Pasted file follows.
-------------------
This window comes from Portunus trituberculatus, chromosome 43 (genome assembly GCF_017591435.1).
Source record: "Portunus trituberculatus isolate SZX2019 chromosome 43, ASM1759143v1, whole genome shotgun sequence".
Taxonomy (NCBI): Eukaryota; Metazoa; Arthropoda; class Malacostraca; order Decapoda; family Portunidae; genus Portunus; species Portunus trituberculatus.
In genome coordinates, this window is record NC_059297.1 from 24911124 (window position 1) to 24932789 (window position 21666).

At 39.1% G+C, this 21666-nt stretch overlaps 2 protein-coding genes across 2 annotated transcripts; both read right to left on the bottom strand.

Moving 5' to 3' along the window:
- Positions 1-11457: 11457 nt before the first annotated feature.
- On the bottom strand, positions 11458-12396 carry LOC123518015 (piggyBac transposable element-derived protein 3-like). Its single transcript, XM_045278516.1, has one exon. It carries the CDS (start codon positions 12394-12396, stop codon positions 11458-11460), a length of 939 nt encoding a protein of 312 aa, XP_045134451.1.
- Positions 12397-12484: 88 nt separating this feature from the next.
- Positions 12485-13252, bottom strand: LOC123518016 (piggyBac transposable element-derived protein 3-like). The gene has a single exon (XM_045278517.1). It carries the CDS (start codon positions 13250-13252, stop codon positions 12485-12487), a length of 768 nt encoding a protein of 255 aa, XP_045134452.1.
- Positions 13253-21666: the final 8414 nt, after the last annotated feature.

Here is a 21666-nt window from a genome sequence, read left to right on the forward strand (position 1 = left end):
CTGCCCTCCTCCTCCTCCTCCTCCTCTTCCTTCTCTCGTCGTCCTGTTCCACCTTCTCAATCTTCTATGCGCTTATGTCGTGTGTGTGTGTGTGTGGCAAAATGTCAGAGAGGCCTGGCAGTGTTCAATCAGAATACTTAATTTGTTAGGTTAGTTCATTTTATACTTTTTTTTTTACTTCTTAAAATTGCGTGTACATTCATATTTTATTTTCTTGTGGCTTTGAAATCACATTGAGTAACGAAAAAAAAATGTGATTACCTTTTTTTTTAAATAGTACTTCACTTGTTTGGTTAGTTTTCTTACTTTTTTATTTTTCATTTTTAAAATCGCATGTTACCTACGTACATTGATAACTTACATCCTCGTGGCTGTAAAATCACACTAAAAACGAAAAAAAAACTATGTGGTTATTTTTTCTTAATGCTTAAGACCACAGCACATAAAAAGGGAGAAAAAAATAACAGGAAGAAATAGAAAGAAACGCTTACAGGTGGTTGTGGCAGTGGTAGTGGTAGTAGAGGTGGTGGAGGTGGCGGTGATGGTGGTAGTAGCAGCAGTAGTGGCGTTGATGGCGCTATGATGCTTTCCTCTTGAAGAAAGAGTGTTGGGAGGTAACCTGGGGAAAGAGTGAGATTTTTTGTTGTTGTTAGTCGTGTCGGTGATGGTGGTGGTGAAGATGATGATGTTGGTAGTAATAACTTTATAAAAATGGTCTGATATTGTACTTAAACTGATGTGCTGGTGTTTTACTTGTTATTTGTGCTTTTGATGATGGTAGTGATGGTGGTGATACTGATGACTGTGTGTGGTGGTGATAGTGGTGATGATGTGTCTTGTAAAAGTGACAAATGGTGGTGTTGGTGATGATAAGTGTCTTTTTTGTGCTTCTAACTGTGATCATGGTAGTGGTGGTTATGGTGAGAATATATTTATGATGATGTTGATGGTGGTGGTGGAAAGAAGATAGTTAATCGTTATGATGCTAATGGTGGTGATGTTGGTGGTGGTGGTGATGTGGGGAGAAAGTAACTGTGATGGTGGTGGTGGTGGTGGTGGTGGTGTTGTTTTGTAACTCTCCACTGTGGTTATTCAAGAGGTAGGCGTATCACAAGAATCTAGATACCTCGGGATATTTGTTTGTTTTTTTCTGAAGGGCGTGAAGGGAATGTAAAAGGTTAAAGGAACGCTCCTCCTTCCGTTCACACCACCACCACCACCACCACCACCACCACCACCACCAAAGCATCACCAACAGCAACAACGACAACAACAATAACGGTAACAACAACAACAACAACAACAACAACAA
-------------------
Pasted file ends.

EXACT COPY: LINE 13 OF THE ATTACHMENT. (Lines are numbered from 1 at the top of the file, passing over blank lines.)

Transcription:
CTGCCCTCCTCCTCCTCCTCCTCCTCTTCCTTCTCTCGTCGTCCTGTTCCACCTTCTCAATCTTCTATGCGCTTATGTCGTGTGTGTGTGTGTGTGGCAAAATGTCAGAGAGGCCTGGCAGTGTTCAATCAGAATACTTAATTTGTTAGGTTAGTTCATTTTATACTTTTTTTTTTACTTCTTAAAATTGCGTGTACATTCATATTTTATTTTCTTGTGGCTTTGAAATCACATTGAGTAACGAAAAAAAAATGTGATTACCTTTTTTTTTAAATAGTACTTCACTTGTTTGGTTAGTTTTCTTACTTTTTTATTTTTCATTTTTAAAATCGCATGTTACCTACGTACATTGATAACTTACATCCTCGTGGCTGTAAAATCACACTAAAAACGAAAAAAAAACTATGTGGTTATTTTTTCTTAATGCTTAAGACCACAGCACATAAAAAGGGAGAAAAAAATAACAGGAAGAAATAGAAAGAAACGCTTACAGGTGGTTGTGGCAGTGGTAGTGGTAGTAGAGGTGGTGGAGGTGGCGGTGATGGTGGTAGTAGCAGCAGTAGTGGCGTTGATGGCGCTATGATGCTTTCCTCTTGAAGAAAGAGTGTTGGGAGGTAACCTGGGGAAAGAGTGAGATTTTTTGTTGTTGTTAGTCGTGTCGGTGATGGTGGTGGTGAAGATGATGATGTTGGTAGTAATAACTTTATAAAAATGGTCTGATATTGTACTTAAACTGATGTGCTGGTGTTTTACTTGTTATTTGTGCTTTTGATGATGGTAGTGATGGTGGTGATACTGATGACTGTGTGTGGTGGTGATAGTGGTGATGATGTGTCTTGTAAAAGTGACAAATGGTGGTGTTGGTGATGATAAGTGTCTTTTTTGTGCTTCTAACTGTGATCATGGTAGTGGTGGTTATGGTGAGAATATATTTATGATGATGTTGATGGTGGTGGTGGAAAGAAGATAGTTAATCGTTATGATGCTAATGGTGGTGATGTTGGTGGTGGTGGTGATGTGGGGAGAAAGTAACTGTGATGGTGGTGGTGGTGGTGGTGGTGGTGTTGTTTTGTAACTCTCCACTGTGGTTATTCAAGAGGTAGGCGTATCACAAGAATCTAGATACCTCGGGATATTTGTTTGTTTTTTTCTGAAGGGCGTGAAGGGAATGTAAAAGGTTAAAGGAACGCTCCTCCTTCCGTTCACACCACCACCACCACCACCACCACCACCACCACCACCAAAGCATCACCAACAGCAACAACGACAACAACAATAACGGTAACAACAACAACAACAACAACAACAACAA